The Application of Floquet Theory to the Computation of Small Orbital Perturbations Over Long Time Intervals Using the Tschauner-Hempel Equations

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Department of Aeronautics and Astronautics, Stanford University., 1965 - Artificial satellites - 70 pages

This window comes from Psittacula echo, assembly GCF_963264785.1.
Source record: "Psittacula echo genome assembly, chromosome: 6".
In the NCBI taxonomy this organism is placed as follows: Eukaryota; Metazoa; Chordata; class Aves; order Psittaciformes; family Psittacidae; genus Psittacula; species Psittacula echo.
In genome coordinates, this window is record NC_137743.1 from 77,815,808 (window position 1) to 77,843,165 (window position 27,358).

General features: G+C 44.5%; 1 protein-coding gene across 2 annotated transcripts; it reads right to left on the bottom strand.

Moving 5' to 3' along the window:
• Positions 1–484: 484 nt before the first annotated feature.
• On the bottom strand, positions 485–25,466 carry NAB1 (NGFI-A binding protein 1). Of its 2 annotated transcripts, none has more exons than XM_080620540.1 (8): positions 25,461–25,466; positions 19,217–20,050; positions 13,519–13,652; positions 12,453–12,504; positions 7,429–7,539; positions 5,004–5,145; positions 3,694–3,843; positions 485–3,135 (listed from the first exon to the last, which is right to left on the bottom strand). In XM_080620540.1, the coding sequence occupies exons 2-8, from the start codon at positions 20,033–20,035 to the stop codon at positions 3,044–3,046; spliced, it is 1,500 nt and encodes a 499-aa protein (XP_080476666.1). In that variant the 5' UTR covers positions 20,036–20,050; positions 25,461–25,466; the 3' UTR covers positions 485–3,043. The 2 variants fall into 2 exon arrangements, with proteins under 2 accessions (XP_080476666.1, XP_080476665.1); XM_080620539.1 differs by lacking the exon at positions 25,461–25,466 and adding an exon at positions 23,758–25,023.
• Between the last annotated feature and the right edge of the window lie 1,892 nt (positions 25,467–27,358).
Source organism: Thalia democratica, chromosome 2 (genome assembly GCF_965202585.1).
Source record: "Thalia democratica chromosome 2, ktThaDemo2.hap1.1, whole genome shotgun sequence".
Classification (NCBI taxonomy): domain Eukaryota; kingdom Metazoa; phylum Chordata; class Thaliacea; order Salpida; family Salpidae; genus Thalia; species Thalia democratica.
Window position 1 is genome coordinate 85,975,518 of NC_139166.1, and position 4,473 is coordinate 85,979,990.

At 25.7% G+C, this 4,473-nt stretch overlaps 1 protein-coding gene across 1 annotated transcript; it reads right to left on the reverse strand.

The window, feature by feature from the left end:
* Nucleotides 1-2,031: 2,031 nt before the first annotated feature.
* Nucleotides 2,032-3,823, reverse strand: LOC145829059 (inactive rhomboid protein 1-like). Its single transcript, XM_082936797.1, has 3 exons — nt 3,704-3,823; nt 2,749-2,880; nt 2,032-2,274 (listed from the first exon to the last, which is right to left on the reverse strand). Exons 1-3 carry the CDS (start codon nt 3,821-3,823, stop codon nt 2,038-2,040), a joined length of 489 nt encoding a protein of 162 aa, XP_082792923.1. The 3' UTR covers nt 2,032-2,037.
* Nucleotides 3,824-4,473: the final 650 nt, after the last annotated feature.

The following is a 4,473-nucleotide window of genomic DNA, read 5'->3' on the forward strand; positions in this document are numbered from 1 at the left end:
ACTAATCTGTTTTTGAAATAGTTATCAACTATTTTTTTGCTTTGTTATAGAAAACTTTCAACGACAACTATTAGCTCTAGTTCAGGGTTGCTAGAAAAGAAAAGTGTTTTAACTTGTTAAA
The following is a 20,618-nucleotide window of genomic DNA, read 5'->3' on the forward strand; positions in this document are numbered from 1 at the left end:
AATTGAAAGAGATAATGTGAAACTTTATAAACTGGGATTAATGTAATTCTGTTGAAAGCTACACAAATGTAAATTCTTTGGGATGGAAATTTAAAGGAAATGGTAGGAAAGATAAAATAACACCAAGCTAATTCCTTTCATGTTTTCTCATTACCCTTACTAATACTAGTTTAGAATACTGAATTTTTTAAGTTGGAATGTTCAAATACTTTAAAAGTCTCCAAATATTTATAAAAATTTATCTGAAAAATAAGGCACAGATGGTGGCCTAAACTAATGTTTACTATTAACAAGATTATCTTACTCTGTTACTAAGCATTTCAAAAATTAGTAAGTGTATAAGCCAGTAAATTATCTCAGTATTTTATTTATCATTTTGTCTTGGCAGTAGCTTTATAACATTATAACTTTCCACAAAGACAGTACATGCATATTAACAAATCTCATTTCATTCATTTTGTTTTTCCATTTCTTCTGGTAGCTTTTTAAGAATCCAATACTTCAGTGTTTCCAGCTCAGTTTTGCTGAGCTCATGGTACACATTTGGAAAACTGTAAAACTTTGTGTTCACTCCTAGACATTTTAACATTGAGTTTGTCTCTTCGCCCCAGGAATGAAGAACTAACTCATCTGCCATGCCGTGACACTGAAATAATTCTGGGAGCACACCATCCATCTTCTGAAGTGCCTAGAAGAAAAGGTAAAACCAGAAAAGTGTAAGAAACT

This paper deals with a method of calculating the deviation of the path of an orbiting body from a nominal or reference trajectory. The form in which the solution is cast was motivated by a particular perturbation problem. Stanford University is developing a 'drag-free', or 'dragmakeup', scientific satellite which is designed to follow a purely gravitational orbit. The satellite consists actually of two satellites: an inner sphere or proof mass, and an outer concentric shell. The relative position of the shell with respect to the inner sphere is sensed with a capacitive pickoff. The position signals command an active translation control system which fires jets mounted on the outer shell so that it chases the inner sphere without ever touching it. Thus the proof mass is shielded from gas drag and solar radiation pressure and, except for very small disturbances caused by force interactions with the outer shell, it follows a purely gravitational orbit.

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